In either place they would have witnessed the mighty works of God the Son as He brought the covenant of God out of Israel and into the nations!

The second reason some of the men of Gennasaret would have recognized Jesus is the fact that all of this was now Roman territory (and had been for decades) and normal trade between peoples would have brought some of those people across the sea into the Capernaum area, which was near the highway to the great Mediterranean cities of Tyre and Sidon.  And, by this time, Jesus had been manifested by His Father for two years.  And as the record has already shown, Jesus was known far and wide among the peoples of the whole area!

And, then, there’s a third reason.  Not only was there a recognition of Him by some – but there was a wide knowledge of Him by the populations of all the surrounding nations.  And, along with that, an anticipation of Him.  God was not only preparing to send Israel into oblivion; He was also preparing the Gentiles for His revelation!  More than likely there were many, living close to Israel as they did, who knew the history of Israel – that there was a Messiah coming – and who had heard over and over again that the prophets of Israel all through their history had gone to the Gentiles and manifested the glory of God among them.

They knew that God had sent Jonah to a city on the border between Syria and Iraq to preach the Gospel; they knew that Elijah and Elisha had used the mantle with the tassels to part the waters of the Jordan River to cross over to the Gentiles; they knew those stories about Elisha and Elijah – that they had treated the Gentile people with great kindnesses and performed great miracles for their benefit; and, of course, they knew about those things that Jesus had done among them on the shores of the Sea.

God was preparing them for the New Heavens and the New Earth – the victory of His Son over the nations and the inception of the New Humanity!  And as soon as He stepped on shore they recognized Him, according to Matthew here in verse thirty-five, and they sent messengers into all that region that Jesus was there!

And amidst all the foaming, turbulent wasteland of Gentile, pagan humanity, the excitement rose.  And for miles and miles around they gathered their sick on the shore of the sea!  The word was passed from hill to hill and hamlet to hamlet as men rushed to spread the word into all the adobe houses and encampments – “the One we heard about is here.”  “The same One Who cast out the demons in Gadara is at the shore!”  “The One Who fed that big crowd over near Bethsaida has come to us.  He’s the same One Who we saw at Capernaum Who heals the sick and raises the dead and makes people clean!”  “Maybe this is the same mantle Elijah used when he struck the River with it and then He crossed over!”  “He’s the Jewish prophet, and He’s crossed over to see us!”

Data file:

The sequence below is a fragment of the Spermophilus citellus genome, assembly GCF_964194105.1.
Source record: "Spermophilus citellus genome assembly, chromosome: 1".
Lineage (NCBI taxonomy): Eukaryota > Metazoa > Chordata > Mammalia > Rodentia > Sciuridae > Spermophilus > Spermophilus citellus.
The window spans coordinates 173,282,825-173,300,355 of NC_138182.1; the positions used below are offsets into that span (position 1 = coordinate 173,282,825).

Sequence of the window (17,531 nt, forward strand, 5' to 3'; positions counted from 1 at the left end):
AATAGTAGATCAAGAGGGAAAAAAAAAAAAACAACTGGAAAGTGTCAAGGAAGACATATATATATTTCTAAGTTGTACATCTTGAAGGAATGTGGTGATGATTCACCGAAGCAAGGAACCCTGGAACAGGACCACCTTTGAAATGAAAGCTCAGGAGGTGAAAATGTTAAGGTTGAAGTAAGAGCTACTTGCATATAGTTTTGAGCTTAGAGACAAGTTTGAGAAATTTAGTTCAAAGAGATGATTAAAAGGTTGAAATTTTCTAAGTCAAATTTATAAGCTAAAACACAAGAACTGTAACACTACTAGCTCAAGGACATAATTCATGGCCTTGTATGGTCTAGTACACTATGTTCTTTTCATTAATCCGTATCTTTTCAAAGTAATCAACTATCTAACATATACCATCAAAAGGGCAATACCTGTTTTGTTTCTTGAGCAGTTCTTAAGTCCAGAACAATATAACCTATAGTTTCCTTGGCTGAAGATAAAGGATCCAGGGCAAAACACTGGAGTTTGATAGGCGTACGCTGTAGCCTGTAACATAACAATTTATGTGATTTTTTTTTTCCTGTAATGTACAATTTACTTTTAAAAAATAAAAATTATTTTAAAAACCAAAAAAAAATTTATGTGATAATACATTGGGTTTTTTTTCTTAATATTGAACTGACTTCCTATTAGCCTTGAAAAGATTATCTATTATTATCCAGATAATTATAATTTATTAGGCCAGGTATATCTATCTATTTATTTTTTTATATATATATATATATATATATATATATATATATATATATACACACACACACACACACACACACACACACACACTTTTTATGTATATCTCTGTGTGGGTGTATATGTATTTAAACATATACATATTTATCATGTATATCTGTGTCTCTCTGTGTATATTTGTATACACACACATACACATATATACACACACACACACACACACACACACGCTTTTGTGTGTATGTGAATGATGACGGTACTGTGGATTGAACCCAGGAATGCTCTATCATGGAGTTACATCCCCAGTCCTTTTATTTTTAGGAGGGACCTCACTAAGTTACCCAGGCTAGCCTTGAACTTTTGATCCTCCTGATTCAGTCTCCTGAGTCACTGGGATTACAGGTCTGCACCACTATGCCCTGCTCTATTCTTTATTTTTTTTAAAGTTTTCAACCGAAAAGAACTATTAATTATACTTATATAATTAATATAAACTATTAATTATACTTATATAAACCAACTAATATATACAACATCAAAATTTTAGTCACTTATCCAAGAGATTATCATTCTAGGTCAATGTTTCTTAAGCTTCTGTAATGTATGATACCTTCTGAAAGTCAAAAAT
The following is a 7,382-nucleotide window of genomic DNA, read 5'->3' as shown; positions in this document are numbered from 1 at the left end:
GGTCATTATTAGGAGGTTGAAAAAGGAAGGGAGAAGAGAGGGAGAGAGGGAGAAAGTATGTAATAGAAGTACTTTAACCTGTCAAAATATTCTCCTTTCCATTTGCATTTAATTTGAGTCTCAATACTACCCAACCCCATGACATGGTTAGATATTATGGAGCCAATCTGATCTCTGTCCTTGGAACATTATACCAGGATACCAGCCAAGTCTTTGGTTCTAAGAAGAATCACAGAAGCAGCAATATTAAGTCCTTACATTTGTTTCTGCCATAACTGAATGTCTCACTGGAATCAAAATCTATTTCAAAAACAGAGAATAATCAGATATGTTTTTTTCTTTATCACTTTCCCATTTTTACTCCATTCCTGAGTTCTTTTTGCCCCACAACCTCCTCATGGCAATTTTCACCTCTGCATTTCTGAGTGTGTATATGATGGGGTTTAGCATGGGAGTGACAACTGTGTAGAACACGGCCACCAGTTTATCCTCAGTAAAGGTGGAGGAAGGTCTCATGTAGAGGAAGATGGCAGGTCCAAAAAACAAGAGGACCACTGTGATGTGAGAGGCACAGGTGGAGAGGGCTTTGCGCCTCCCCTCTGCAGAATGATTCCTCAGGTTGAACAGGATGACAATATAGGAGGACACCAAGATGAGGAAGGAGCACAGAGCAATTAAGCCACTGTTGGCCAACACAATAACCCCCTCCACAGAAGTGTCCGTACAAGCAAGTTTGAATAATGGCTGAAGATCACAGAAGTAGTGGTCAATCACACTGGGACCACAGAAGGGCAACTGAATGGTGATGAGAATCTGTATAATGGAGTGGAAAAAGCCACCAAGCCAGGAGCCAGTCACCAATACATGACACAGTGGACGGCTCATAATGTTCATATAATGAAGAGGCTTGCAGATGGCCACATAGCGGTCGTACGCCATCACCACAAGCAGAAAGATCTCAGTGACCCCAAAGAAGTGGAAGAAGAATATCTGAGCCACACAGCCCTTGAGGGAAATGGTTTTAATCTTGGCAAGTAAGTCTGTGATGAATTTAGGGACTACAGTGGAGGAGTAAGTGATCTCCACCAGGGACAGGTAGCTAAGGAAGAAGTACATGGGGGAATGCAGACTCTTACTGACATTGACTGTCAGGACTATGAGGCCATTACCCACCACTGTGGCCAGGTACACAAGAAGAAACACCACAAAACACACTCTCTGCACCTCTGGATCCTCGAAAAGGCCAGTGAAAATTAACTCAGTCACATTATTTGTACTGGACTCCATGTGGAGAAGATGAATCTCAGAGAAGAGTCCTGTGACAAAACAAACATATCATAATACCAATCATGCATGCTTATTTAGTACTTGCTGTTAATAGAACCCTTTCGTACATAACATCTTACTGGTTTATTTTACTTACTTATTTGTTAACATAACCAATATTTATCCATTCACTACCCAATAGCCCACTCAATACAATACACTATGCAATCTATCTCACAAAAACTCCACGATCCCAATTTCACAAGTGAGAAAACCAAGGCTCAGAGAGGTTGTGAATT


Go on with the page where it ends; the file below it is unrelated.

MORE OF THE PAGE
Perhaps even some of these men in Gennasaret had been in Capernaum when Jesus was going to the ruler’s house to raise his daughter from the dead – when the woman with the twelve-year issue of blood touched the tassel of His garment and was healed.  (chapter nine)

But however they had gotten the idea that they needed to touch the tassel on His mantle, that’s what they did, according to verse thirty-six.  In fact, as Matthew said, they were beseeching Him – praying to Him, begging Him – that they might grab the tassel and hold it!  And in the rush and excitement of the huge crowds, all who were able to get close enough to touch it were healed.  Or restored.  That’s an important word that we’ll get to in a few minutes.  But I want to spend a little time here with the tassel.  I don’t know if we really can understand all there is here, but we need to say something about it.  I remember mentioning a couple of things when we were in chapter nine, but I certainly didn’t cover all there is to say about it.

But the tassel had been a permanent and required part of the dress of all the men of Israel since God commanded it – as recorded by Moses in Numbers chapter fifteen at verse thirty-eight.  And it became a part of the dress of a peculiar people as they were separated out in every way from the surrounding nations.  Now here’s the context of the Law of the tassels: